The Automotive Focus Group (AFG) has managed to keep its focus on matters which can affect its members, and this month’s seminar covered “Challenges for Enforcement of Intellectual Property Rights in the Automotive Industry” and was addressed by Sueb-siri Taweepon from Tilleke & Gibbins, a leading Southeast Asian regional law firm.
Tilleke & Gibbons was established in 1890 and now has 150 lawyers and consultants practicing in Bangkok, Hanoi, Ho Chi Minh City, Jakarta, Phnom Penh, Vientiane, and Yangon, so their coverage in S.E. Asia is probably the best.
The seminar was held in the Holiday Inn, which also supplied the food and drinks for the networking hungry horde, overseen by the Holiday Inn’s F&B guru Daniel Boswell. The members were unanimous in saying that the catering was the best yet! Well done Daniel.
There are various ways in which Intellectual Property can be protected, with 10 years for trade marks and 20 years for patents. However, this does not stop the criminal element producing ‘knock-offs’ immediately, as can be seen by the number of “genuine” football jerseys openly on sale. Official government figures for prosecutions are over 20 per day. Tilleke and Gibbins had statistics showing that in 2014, there were 7,391 arrests and 821,487 items seized.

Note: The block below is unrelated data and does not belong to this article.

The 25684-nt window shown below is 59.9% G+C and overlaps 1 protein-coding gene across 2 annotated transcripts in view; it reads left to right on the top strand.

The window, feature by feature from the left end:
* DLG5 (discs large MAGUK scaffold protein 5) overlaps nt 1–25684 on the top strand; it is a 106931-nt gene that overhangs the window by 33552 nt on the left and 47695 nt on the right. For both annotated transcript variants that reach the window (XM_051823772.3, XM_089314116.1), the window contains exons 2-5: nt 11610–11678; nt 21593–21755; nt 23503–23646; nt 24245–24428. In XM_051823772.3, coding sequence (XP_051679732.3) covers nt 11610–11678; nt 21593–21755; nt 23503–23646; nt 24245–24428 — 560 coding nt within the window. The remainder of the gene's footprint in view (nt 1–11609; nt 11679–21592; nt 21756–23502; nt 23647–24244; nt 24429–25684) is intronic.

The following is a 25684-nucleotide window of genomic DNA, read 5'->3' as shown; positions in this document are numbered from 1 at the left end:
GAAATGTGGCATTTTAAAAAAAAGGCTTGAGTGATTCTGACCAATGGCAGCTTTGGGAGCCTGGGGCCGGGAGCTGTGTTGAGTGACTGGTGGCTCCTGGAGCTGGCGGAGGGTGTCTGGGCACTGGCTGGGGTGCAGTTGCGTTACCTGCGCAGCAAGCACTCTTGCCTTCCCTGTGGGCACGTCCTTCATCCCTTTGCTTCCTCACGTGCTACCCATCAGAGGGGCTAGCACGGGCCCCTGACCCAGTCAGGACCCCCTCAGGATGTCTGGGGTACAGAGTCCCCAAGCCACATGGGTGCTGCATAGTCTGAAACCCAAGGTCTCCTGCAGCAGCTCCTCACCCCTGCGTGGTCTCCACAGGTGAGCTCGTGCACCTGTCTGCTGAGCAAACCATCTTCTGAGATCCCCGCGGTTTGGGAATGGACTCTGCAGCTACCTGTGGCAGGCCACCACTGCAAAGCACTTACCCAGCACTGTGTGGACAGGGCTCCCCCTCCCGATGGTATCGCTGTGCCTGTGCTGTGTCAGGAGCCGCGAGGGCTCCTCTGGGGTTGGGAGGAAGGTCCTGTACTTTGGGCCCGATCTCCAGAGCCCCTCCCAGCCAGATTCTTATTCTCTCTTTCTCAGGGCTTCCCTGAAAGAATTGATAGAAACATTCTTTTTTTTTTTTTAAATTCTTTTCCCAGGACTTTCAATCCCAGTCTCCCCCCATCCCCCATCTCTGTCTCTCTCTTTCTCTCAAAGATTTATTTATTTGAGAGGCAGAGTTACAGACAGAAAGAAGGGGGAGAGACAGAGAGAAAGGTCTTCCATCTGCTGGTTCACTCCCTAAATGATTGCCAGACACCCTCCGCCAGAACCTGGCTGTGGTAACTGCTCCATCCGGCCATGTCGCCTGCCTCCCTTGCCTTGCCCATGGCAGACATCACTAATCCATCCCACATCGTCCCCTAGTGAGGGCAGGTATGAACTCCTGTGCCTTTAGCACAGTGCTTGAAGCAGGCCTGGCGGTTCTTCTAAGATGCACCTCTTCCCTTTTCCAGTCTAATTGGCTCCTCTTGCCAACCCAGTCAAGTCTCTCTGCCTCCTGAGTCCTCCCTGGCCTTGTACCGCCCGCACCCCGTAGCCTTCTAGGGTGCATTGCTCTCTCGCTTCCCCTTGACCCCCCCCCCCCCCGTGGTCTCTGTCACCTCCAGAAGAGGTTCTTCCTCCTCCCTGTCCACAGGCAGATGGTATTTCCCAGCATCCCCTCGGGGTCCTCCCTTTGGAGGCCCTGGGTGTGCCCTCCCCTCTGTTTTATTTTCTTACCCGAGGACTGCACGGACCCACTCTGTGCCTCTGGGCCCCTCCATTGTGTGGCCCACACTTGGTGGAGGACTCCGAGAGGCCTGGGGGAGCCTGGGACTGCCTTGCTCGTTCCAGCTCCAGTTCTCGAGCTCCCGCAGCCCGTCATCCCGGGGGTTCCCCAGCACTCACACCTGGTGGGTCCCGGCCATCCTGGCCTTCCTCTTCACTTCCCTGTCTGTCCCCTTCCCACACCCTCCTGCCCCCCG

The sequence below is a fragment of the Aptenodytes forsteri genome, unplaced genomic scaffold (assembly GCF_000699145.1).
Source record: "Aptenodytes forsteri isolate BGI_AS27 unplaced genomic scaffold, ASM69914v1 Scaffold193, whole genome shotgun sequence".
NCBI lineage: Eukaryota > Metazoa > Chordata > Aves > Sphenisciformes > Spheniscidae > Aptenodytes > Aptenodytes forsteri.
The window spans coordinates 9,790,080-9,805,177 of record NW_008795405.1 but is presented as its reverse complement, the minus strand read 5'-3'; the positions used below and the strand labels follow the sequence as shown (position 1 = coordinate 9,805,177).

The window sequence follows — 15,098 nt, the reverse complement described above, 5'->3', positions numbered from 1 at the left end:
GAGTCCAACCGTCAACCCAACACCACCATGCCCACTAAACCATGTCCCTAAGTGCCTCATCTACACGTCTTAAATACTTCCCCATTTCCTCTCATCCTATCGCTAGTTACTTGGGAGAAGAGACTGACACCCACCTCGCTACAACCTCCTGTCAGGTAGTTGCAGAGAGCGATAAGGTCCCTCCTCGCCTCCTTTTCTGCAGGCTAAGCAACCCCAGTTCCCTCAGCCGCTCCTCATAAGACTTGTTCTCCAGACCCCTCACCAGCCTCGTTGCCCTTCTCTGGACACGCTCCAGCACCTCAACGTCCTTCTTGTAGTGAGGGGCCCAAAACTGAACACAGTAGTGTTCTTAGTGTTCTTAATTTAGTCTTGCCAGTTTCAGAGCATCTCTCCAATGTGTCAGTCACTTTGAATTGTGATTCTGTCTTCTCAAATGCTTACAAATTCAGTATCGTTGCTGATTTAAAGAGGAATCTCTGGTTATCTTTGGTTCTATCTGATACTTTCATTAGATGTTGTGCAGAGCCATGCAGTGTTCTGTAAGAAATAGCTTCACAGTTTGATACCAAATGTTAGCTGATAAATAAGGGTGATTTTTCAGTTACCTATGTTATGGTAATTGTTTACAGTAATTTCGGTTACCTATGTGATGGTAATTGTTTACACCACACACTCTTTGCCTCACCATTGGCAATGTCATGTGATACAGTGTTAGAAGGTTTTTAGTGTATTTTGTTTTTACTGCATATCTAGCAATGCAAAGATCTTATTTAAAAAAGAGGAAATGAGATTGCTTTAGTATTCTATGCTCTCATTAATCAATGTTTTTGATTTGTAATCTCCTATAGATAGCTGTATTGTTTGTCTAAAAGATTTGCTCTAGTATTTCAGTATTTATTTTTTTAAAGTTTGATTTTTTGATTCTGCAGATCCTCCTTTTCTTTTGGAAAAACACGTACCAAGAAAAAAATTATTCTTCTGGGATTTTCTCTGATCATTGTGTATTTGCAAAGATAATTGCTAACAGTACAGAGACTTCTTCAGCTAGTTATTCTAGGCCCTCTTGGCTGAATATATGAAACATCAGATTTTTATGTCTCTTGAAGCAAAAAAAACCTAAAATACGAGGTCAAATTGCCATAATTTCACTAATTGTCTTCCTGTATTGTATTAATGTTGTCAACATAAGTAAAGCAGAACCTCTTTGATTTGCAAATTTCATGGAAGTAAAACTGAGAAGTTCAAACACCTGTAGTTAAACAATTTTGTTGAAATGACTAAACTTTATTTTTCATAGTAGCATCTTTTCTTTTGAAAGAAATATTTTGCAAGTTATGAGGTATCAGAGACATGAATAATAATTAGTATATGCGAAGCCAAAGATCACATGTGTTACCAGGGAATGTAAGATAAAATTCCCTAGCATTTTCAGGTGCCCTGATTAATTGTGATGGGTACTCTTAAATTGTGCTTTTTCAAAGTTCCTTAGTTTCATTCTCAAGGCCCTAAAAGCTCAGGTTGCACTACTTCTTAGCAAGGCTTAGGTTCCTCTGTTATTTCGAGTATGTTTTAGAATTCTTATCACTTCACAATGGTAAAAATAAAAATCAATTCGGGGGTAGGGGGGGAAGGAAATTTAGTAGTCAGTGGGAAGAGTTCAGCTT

Identifying the fakes can be difficult, and Sueb-siri opened the AFG member’s eyes showing slides of genuine items and the corresponding fakes. To spot the fake required attention to detail covering shape, size, lettering, and colors.
IP covers copied design, use of unlicensed technology, fake automotive parts, fake dealer/unauthorized signage, ex-licensee, grey market/parallel important.
There was another category just called “Substantial Similarity” with some Chinese cars very substantially similar. One genuine article which has lent itself to the IP thieves is Starbucks coffee, with one very humorous copy being “Starwars Coffee” with the annotation “May the froth be with you.”
Tilleke & Gibbins even have their own museum of fakes, which was started in 1989, so circumventing IP rights is nothing new!
To contact the AFG, you can email the AFG president Frank Holzer on frank.holzer at hotmail.com.